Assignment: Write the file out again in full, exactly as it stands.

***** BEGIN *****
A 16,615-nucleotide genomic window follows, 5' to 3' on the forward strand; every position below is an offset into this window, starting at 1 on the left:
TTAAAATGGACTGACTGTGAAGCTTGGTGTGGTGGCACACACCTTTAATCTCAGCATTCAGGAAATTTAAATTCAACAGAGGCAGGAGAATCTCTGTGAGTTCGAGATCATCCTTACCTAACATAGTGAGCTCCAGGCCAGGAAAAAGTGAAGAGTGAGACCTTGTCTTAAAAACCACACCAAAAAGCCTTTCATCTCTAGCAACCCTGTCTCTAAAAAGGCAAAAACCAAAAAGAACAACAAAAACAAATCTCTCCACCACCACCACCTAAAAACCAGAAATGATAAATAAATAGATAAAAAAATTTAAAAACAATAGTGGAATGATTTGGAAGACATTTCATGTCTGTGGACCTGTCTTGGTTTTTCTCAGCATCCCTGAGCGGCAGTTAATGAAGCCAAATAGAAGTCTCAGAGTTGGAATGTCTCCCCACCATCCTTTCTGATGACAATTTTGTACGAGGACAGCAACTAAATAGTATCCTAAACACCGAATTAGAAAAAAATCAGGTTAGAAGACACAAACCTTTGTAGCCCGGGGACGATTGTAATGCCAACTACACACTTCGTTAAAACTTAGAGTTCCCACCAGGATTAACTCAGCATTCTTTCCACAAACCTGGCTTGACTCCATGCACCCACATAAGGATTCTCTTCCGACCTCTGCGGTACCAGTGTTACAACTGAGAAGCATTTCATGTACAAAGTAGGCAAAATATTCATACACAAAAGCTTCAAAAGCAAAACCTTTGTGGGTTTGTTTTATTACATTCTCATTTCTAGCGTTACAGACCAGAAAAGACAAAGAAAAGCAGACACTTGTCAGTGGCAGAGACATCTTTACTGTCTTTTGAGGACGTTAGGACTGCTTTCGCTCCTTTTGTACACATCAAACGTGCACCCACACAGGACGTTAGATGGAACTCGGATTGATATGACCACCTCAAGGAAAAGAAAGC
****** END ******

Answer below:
A 16,615-nucleotide genomic window follows, 5' to 3' on the forward strand; every position below is an offset into this window, starting at 1 on the left:
TTAAAATGGACTGACTGTGAAGCTTGGTGTGGTGGCACACACCTTTAATCTCAGCATTCAGGAAATTTAAATTCAACAGAGGCAGGAGAATCTCTGTGAGTTCGAGATCATCCTTACCTAACATAGTGAGCTCCAGGCCAGGAAAAAGTGAAGAGTGAGACCTTGTCTTAAAAACCACACCAAAAAGCCTTTCATCTCTAGCAACCCTGTCTCTAAAAAGGCAAAAACCAAAAAGAACAACAAAAACAAATCTCTCCACCACCACCACCTAAAAACCAGAAATGATAAATAAATAGATAAAAAAATTTAAAAACAATAGTGGAATGATTTGGAAGACATTTCATGTCTGTGGACCTGTCTTGGTTTTTCTCAGCATCCCTGAGCGGCAGTTAATGAAGCCAAATAGAAGTCTCAGAGTTGGAATGTCTCCCCACCATCCTTTCTGATGACAATTTTGTACGAGGACAGCAACTAAATAGTATCCTAAACACCGAATTAGAAAAAAATCAGGTTAGAAGACACAAACCTTTGTAGCCCGGGGACGATTGTAATGCCAACTACACACTTCGTTAAAACTTAGAGTTCCCACCAGGATTAACTCAGCATTCTTTCCACAAACCTGGCTTGACTCCATGCACCCACATAAGGATTCTCTTCCGACCTCTGCGGTACCAGTGTTACAACTGAGAAGCATTTCATGTACAAAGTAGGCAAAATATTCATACACAAAAGCTTCAAAAGCAAAACCTTTGTGGGTTTGTTTTATTACATTCTCATTTCTAGCGTTACAGACCAGAAAAGACAAAGAAAAGCAGACACTTGTCAGTGGCAGAGACATCTTTACTGTCTTTTGAGGACGTTAGGACTGCTTTCGCTCCTTTTGTACACATCAAACGTGCACCCACACAGGACGTTAGATGGAACTCGGATTGATATGACCACCTCAAGGAAAAGAAAGC